The emperor’s new design

Stobbs’ Emma Teichmann explores what the recent KF Global Brands case says about the requirements for a successful design right infringement claim
Outside The Rolls Building in London

the Rolls Building in London, home to the Intellectual Property Enterprise Court Shutterstock

In KF Global Brands Ltd v Lead Wear Ltd & Ors, a recent UK unregistered design right (UK UDR) infringement case, no design was found to subsist in the claimant’s cargo trousers. This article explores why in UK UDR cases it is important to carefully consider which designs to plead, and whether alternatives could also be included – especially where changes to existing designs are relatively minor.

Case Background

KF Global Brands Limited (KFGB), a clothing supplier based in the UK, brought a claim in the the Intellectual Property Enterprise Court (IPEC) for UK UDR infringement against Lead Wear and others (collectively the defendants) on the basis that Lead Wear had copied the design of KFGB’s BKS-001 cargo trousers (the BKS design) in three versions of its own cargo trousers.

By the time the case got to trial, there were four live issues for the court to consider. First, did a UK UDR subsist in the BKS design. Second, was there primary infringement by Lead Wear. Third, was there secondary infringement by the second and third defendants. Finally, if liability was established, should KFGB be awarded additional damages.

The case ultimately turned on the question of subsistence.


Recorder Douglas Campbell KC noted that a design will only qualify for UK UDR protection under s213 of the Copyright, Designs and Patents Act 1988 (CDPA) if the design is “original” in two senses: (i) the design must originate with the author, as opposed to having been copied by the author from another design; and (ii) the design must not be “commonplace” in the design field in question at the time of creation.

The defendants focused on originality in the first, copyright, sense. Judge Campbell KC noted that (as per Action Storage Systems v G-Force Ltd (2017)) “anything in the creation of the design requiring more than slavish copying will result in that design being original”.

While the bar for originality is a low one, the court noted that, where changes to an existing design were relatively minor, there would be no fresh design right for the overall design but merely for those parts that had been changed – as evinced in Neptune (Europe) v DeVol Kitchens (2018).

The facts of the case

KFGB relied on the combination of 12 features of its BKS design, as pleaded in its (re-amended) Particulars of Claim.

Lead Wear’s defence was that the BKS design was (a) copied from an earlier design known as the Aldi design, and (b) commonplace at the time of its alleged creation (having regard to the Aldi design).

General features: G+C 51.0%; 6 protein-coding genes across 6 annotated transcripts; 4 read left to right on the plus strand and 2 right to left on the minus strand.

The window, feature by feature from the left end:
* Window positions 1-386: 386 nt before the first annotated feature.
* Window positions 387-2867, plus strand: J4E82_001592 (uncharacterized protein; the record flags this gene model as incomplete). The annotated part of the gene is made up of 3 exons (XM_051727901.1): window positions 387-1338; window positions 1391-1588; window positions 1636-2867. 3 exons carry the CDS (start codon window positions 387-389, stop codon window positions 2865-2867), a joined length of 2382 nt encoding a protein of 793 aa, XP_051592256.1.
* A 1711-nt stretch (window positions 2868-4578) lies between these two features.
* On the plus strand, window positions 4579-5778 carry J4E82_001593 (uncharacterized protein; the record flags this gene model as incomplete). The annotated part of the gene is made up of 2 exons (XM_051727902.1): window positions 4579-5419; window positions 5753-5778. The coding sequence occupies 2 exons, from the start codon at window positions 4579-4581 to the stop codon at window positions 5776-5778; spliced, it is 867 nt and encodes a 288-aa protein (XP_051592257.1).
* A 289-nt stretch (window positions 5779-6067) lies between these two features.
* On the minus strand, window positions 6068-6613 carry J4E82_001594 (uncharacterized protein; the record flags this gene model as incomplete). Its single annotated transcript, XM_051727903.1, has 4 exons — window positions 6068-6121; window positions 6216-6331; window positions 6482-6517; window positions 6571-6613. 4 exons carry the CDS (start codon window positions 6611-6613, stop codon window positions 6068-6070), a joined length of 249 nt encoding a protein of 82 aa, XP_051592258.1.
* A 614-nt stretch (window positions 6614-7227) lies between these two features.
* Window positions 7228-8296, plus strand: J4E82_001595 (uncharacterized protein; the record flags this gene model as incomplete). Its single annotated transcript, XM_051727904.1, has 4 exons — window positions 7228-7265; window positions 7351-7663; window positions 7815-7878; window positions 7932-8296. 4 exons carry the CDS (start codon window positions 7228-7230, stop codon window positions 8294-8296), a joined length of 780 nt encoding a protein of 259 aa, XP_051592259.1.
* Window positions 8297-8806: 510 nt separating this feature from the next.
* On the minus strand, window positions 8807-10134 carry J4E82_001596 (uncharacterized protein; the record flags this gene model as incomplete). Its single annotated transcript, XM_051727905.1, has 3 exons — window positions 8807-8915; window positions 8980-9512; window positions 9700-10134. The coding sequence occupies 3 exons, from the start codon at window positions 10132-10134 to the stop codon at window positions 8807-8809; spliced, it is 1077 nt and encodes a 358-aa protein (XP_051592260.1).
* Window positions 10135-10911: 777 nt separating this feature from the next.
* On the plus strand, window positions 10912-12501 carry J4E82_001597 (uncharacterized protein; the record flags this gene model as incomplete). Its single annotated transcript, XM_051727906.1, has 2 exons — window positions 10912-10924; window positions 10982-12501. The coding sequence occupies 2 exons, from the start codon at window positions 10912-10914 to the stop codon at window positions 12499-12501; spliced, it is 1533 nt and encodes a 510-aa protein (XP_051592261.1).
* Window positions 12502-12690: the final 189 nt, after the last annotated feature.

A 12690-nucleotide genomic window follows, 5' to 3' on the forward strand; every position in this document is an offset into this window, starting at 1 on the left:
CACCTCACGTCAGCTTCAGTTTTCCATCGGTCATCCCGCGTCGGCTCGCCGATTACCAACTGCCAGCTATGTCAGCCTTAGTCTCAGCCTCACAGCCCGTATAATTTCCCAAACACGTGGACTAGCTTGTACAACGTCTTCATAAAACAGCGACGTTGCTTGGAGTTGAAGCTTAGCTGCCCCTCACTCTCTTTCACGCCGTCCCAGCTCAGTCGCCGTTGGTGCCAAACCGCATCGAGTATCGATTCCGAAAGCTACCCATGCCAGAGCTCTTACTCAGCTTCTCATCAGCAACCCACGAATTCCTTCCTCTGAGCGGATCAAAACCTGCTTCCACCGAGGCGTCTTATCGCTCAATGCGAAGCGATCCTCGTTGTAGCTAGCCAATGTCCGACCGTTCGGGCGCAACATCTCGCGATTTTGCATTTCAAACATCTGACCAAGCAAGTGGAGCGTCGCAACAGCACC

At trial, one of KFGB’s directors, Mr. Khan, was cross-examined extensively on the topic of originality. Campbell KC noted that Mr. Khan’s answers were confused and without satisfactory explanation; certain of the evidence Judge Campbell KC did not believe.

Ultimately, he found that Mr. Khan had not only shown Mr. Ali of manufacturing business Ali Textiles the sample Aldi trousers but had given them to Mr. Ali to take back to Pakistan in order to produce a competing product. While Mr. Khan denied that the BKS design was substantially the same as the Aldi trousers, Judge Campbell KC considered the materials to “speak for themselves”.

The changes – the Aldi trouser pen loops replaced with a pen pocket and an immaterial alteration to the back belt loops – were, Judge Campbell KC found, a difference “so minor that it does not create a new design right in the BKS-001 design as a whole, and the claimant only relies on that design as a whole”. It followed that the design was not original, and consequently the claim failed.

A different tack?

In a different set of circumstances, what other arguments might have been open to the claimants? For example, could they have pleaded UK UDR in (a) part of the design as a whole, and/or (b) a plausible “second version” of the cargo trousers – which Judge Campbell KC nodded to in his judgment but the existence of which ran contrary to KFGB’s case (which was that there was only ever a single version of the BKS-001 design)?

As Judge Campbell KC acknowledged, there was presumably “good reason that [KFGB] thought any case relying on the pen pocket alone would fail” (possibly because there existed prior art in the design of that part).

In respect of the possible “second version”, Judge Campbell KC noted that he knew “nothing about who created it or when, or why [KFGB] might own title to design right therein”, and since KFGB “repeatedly doubled down on its case that there was only ever a single version of the BKS-001 design, long after it must have become apparent to [them] that such a case was unsustainable” he would disregard it.

In the end, on the facts, Judge Campbell KC concluded that, even if originality had been found to exist, KFGB lost on territoriality. The defendants’ products were manufactured in Bangladesh, and the only potential authorisation by them to do anything relating to the BKS design was an authorisation to make the imitative cargo trousers in Bangladesh.

The takeaway

In UK UDR cases, it is important to carefully consider whether the designs relied on meet all the requirements of s213 CDPA.

Emma Teichmann is a qualified solicitor and IA Manager at Stobbs. She supports clients on a wide range of contentious and non-contentious IP matters, as well as in closely connected areas such as privacy, reputation and general commercial. Emma can be reached at

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